Does ESPHome (try to) connect to HA by default?

I do run HA, but only for limited purposes – mainly for its ability to talk to my Zigbee thermostat. (Though I confess I’m getting hooked on its graphing capabilities as well!)

I’ve started deploying ESPHome on some small devices, for IR remote reception, and temperature sensing. The configs are pretty basic.

Without having to sniff the network, are the ESPHome devices busy trying to connect to HA? (I don’t have the HA integration configured.) For now, I’d rather they didn’t, or, at least, I’d like to have full control over whether they do or not.

What makes me suspicious are the log messages that look like this:

[09:13:10][D][sensor:126]: 'SHT40': Sending state 22.97856 °C with 1 decimals of accuracy

Where exactly is the state being “sent”?

My config for this module looks like this. Are the “api” and “ota” stanzas under “Enable Home Assistant API” significant?

  name: referee
  friendly_name: Temperature "Referee"

  board: huzzah

  sda: 4
  scl: 5
  scan: true

  - platform: sht4x
    update_interval: 10s
      accuracy_decimals: 1
      name: "SHT40"
      accuracy_decimals: 1
      name: "SHT40 Humidity"

# Enable logging
  level: debug

# Enable Home Assistant API
  password: "esphome_ota"

  password: "esphome_ota"

  port: 80
  local: true

  ssid: "YYYYY"
  password: "XXXXX"

  # Enable fallback hotspot (captive portal) in case wifi connection fails
    ssid: "Referee Fallback Hotspot"
    password: "XXXXXXXX"


The api one certainly is. That says “please try to connect to HA”.

On the Used Car Lot:
“This car is like new. It was owned by a little old lady who only drove it to church”.

Wow, are you missing a lot! Are you setting the thermostat or simply reading the current values?

What are you running ESPHome on?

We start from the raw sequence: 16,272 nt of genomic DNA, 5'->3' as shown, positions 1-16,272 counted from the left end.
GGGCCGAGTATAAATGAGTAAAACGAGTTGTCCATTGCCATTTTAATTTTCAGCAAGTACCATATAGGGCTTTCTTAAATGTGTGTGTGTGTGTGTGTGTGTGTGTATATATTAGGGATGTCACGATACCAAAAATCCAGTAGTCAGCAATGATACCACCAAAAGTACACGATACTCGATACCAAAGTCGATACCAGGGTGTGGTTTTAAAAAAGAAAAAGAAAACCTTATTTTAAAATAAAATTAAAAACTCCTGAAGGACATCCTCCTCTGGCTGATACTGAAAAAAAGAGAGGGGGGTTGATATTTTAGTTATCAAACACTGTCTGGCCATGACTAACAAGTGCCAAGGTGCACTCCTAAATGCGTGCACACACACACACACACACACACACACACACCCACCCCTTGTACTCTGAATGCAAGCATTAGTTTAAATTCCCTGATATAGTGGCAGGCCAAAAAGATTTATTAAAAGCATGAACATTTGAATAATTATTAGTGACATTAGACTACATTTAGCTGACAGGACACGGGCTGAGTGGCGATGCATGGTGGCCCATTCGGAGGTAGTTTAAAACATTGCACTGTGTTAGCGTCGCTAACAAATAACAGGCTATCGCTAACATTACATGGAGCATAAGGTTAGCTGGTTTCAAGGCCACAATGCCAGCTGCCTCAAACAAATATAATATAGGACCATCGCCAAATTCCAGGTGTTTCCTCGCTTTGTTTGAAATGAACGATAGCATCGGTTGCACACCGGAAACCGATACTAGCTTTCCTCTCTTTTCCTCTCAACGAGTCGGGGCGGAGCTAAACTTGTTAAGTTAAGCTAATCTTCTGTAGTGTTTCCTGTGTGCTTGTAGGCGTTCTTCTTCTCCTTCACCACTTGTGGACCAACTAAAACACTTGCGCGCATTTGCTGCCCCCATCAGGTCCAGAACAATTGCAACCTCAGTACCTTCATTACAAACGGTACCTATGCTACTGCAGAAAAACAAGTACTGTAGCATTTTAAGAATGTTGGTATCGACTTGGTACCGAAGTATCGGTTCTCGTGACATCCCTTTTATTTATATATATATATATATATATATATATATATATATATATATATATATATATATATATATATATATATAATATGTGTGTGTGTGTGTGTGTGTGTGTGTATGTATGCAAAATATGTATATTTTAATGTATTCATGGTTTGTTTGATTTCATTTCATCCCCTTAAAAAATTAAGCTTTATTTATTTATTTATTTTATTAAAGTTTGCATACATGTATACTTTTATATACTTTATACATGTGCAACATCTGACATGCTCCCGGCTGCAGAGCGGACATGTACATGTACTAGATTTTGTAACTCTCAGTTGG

It’s pretty clear from the OTA update component page that the esphome tool needs to have that one enabled.
Will disabling “api” affect the device’s ability to communicate with the esphome command line tools?

No. It really won’t do any harm to have your devices reporting into HA though.

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I understand that I’m “missing a lot”. I have an RPi installation – seemed easiest, if a bit wasteful of hardware, for my purposes.

But before you think too little of me :slight_smile: , let me say that I’ve been rolling my own home automation for over 30 years. I have X10 modules everywhere (including on my thermostats, until recent upgrades), I have charts of inside and outside temperature, I have a DIY sensor on my power meter for keeping track of electricity consumption, I have whole house audio via piCorePlayer in 6 or 7 rooms, most of which also have IR receivers which drive my home automation menu system. The menu system responds to IR input via voice, and gives access to the weather forecast, temperatures, wakeup alarms, our home voicemail, control of the audio system, and other miscellaneous stuff.

So you’ll have to forgive me if I think of HA as just one more component, rather than the central feature. :slight_smile:


You’re dating yourself.

I sold all of my X-10 stuff on eBay years ago. (I did find a 4-switch wall plate you can have for the cost of shipping).

So, how are you controlling/monitoring all of those devices? I started with Node Red for about a year before being introduced to Home Assistant and quickly adopted HA as my primary host. Node Red is well integrated into Home Assistant as an Add On. There are some things that I just find easier in NR.

ESPHome started as a stand-alone program to run on ESP devices. The api: component is how ESPHome communicates with Home Assistant. You don’t need api as you could do everything over MQTT.

So, if you only need I2C to connect to your thermostat, you could easily do this with a Raspberry Pi Micro.

I won’t claim my system is beautiful – it’s not. It’s all very ad-hoc, mostly written in bash (these days – I’m not sure bash had been written yet when I started :wink: ). It uses Festival for text-to-speech, centralized lircd for handling the remotes, lots of ssh tunnels to get events from here to there, etc. The sprinklers and X10 are scheduled via easy to use scripts which generate crontabs to do the actual scheduling.

But it’s mine, and I’m not about to give it all up lightly.